Reading a Food Label with Diabetes: The 7 Areas You Should Never Ignore

Sugar may get all the attention, but these other nutrition facts are also key.

Sugar content: that’s likely the first spot you check on a nutrition label when you have diabetes. It stands to reason, but looking at grams of sugar alone won’t help you make the best food choices, say diabetes nutrition experts. Instead, total carbohydrates and serving size should be your focus. Here’s why, as well as other food label lines that deserve a second glance.



1. Total carbohydrates

This gram count includes all types of carbs: sugar, complex carbohydrates, and fiber. Each type of carb affects blood glucose, so when you have diabetes you need to consider all three together. “Total carbohydrate is the best indicator of how to fit a particular food or beverage into your meal plan,” explains Toby Smithson, RDN, CDE, a registered dietitian nutritionist and certified diabetes educator. Your doctor will help determine about how many carbs you should have per meal. Many people with diabetes will aim for about 30 to 45 grams of total carbs per meal, but your doctor can help determine the right amount for you.

What about sugar grams? Don’t focus on them, says Smithson. If you zero on that number alone, you could end up overeating foods don’t have natural or added sugars, such as certain cereals and grains, but that do have lots of carbohydrates. Or, you might skip healthy foods like fruit, yogurt, and milk, which have natural sugars, but also loads of important vitamins and minerals.



2. Serving size

All of the info on the nutrition label is based on the serving size listed at the top. Eat twice the serving size (not an uncommon habit for, say, your favorite box of crackers) and you consume double the calories, carbs, fat and other ingredients. For people with diabetes, being aware of the serving size is important so you can keep an accurate count on the carbs you’re consuming and keep your blood sugar steady, says Smithson.



3. Fiber

Because fiber helps slow down the absorption of more simple carbohydrates, eating foods rich in fiber can help keep your hunger and blood sugar in check, explains Smithson. Any food that contains more than 5 grams of fiber per serving is considered an excellent source of fiber, says

Jessica Crandall, RDN, CDE, a certified diabetes educator and spokesperson for Academy of Nutrition and Dietetics; more than 3 grams of fiber per serving is considered a good source. Overall, women should try to eat about 25 grams of fiber per day; for men, the recommendation is 38 grams per day.



4. Ingredients list

This is particularly helpful when you’re comparing labels on grain products, says Smithson. Whole grains are rich in vitamins, minerals and fiber—they’re a much healthier choice than foods made with “refined” or “enriched” flour. Look for whole wheat flour, bulgar, or whole oats as a first ingredient on the list to ensure the grains you’re buying are truly whole.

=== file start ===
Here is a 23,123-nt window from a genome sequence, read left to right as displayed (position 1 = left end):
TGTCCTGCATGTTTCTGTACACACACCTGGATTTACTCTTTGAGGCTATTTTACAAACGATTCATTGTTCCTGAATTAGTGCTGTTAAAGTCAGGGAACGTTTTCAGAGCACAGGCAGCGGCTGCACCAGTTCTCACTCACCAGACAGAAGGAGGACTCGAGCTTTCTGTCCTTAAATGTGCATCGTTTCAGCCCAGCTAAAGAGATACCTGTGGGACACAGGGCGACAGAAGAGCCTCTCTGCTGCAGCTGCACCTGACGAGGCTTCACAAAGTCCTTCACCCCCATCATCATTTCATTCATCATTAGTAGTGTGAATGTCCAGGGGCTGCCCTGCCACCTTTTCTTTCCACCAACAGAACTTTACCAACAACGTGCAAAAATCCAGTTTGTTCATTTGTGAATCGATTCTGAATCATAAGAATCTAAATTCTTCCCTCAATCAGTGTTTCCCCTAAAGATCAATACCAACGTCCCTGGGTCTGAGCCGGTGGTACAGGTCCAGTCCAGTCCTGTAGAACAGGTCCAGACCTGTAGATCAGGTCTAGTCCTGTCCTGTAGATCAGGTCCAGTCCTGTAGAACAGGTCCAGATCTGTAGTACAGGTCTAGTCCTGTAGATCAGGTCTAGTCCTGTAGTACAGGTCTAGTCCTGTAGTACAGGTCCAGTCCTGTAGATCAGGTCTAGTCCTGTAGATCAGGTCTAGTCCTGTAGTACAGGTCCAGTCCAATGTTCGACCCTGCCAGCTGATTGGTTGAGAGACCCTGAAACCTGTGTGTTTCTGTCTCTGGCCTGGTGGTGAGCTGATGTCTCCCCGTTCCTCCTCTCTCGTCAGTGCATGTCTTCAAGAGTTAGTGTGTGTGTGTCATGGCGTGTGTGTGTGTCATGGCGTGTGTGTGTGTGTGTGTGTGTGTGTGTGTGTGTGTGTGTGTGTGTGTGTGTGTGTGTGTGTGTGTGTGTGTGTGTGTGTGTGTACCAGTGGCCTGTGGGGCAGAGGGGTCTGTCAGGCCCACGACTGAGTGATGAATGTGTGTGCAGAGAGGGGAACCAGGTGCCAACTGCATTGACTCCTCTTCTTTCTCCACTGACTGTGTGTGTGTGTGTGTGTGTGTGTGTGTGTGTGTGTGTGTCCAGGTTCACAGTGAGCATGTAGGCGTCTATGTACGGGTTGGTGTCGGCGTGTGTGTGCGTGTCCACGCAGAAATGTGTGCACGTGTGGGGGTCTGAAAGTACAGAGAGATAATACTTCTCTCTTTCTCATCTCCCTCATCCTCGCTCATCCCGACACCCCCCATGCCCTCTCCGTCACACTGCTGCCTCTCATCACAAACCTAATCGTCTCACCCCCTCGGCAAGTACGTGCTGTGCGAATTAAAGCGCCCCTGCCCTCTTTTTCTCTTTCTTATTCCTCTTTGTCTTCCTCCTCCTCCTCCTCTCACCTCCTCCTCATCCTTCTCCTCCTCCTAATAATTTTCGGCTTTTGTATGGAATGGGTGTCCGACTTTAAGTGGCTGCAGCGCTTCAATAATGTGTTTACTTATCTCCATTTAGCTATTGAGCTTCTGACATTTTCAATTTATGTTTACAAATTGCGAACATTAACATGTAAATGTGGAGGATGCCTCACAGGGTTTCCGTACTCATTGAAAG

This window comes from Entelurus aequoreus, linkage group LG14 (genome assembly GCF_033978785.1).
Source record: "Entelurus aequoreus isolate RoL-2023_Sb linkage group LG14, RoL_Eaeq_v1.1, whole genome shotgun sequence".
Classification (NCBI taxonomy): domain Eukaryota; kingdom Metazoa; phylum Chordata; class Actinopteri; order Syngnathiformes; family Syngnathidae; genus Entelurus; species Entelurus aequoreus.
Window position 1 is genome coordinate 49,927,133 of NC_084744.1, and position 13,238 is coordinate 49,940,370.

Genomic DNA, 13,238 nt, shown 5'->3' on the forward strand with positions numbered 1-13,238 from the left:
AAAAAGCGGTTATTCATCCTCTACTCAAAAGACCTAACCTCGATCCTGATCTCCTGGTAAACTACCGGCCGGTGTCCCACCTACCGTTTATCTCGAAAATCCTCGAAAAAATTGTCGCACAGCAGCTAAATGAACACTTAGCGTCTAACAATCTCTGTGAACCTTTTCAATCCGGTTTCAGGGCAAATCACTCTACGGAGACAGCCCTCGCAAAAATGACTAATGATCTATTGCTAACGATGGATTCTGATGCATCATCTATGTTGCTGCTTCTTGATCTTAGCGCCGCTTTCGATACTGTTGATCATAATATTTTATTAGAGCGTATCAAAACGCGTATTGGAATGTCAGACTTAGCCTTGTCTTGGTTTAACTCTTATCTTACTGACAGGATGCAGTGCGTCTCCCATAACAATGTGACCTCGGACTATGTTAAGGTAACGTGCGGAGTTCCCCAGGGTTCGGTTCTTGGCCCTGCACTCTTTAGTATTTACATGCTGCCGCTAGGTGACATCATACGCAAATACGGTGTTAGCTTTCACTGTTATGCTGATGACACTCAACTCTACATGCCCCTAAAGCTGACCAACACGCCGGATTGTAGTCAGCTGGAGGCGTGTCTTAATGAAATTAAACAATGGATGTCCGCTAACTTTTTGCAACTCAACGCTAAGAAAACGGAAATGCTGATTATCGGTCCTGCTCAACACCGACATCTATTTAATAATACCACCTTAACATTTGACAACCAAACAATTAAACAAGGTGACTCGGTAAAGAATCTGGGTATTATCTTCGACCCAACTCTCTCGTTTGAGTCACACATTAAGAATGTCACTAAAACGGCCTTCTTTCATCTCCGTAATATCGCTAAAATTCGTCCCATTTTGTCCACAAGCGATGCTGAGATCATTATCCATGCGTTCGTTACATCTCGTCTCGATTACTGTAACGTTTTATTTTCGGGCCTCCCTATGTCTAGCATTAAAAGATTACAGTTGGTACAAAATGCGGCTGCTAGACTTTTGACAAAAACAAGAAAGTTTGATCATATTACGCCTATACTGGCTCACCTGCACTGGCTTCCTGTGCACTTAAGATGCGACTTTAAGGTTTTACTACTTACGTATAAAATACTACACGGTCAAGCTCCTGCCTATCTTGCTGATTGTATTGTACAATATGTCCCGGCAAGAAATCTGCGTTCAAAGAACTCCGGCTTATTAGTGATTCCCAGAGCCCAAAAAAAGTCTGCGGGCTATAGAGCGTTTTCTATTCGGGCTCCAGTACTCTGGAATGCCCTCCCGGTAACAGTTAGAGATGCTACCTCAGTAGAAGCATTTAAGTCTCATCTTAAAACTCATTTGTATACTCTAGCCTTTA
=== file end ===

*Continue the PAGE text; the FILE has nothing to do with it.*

You should also eyeball the ingredients list for things you want to avoid—namely, hydrogenated or partially hydrogenated oils. These are high in trans fats, a bad fat that can raise your risk of heart disease and stroke. Type 2 diabetes is already a major risk factor for cardiovascular disease, so you want to limit these unhealthy fats. Heart-healthier options include olive, canola, or peanut oils.



5. Sodium

Even though sodium doesn’t directly affect your blood sugar levels, most of us eat way more than we should (and most of that comes from sneakily high sodium levels in processed foods, like condiments, snacks, bread, and more). Too much sodium in your diet can up your blood pressure; high blood pressure raises your risk of heart attack and stroke. The American Diabetes Association recommends that people with diabetes aim to have 2,300 mg or less per day. If you already have high blood pressure, your doctor may suggest you aim to consume even less sodium per day.



6. Sugar-free labels

Don’t let that stamp be your only guide, for one very good reason: Sugar-free doesn’t automatically mean carb-free. The sugar in “sugar-free” products may be replaced with sweet-tasting substances called sugar alcohols, which are still high in carbohydrate. The same is true for “no sugar added” claims; even though no sugar was added during processing, the food may still be high in carbs.

When you're choosing between standard and sugar-free items, compare the total carbohydrates to help you decide. Taste may factor in as well, adds Crandell. Food made with sugar substitutes may have an unpleasant aftertaste in some cases, she says; and overeating foods with sugar alcohols can cause digestive issues.



7. Total fat

Included in this count per serving are the good-for-you fats, like mono and polyunsaturated fats, as well as the not-so-good saturated and trans fats. People with diabetes should try to cut down on saturated fat and avoid trans fats to help reduce their risk of cardiovascular disease, says Smithson. To help limit your sat fat intake, check out the percent daily value (% DV) on the label and choose foods with 5% DV or less saturated fat per serving, she advises.


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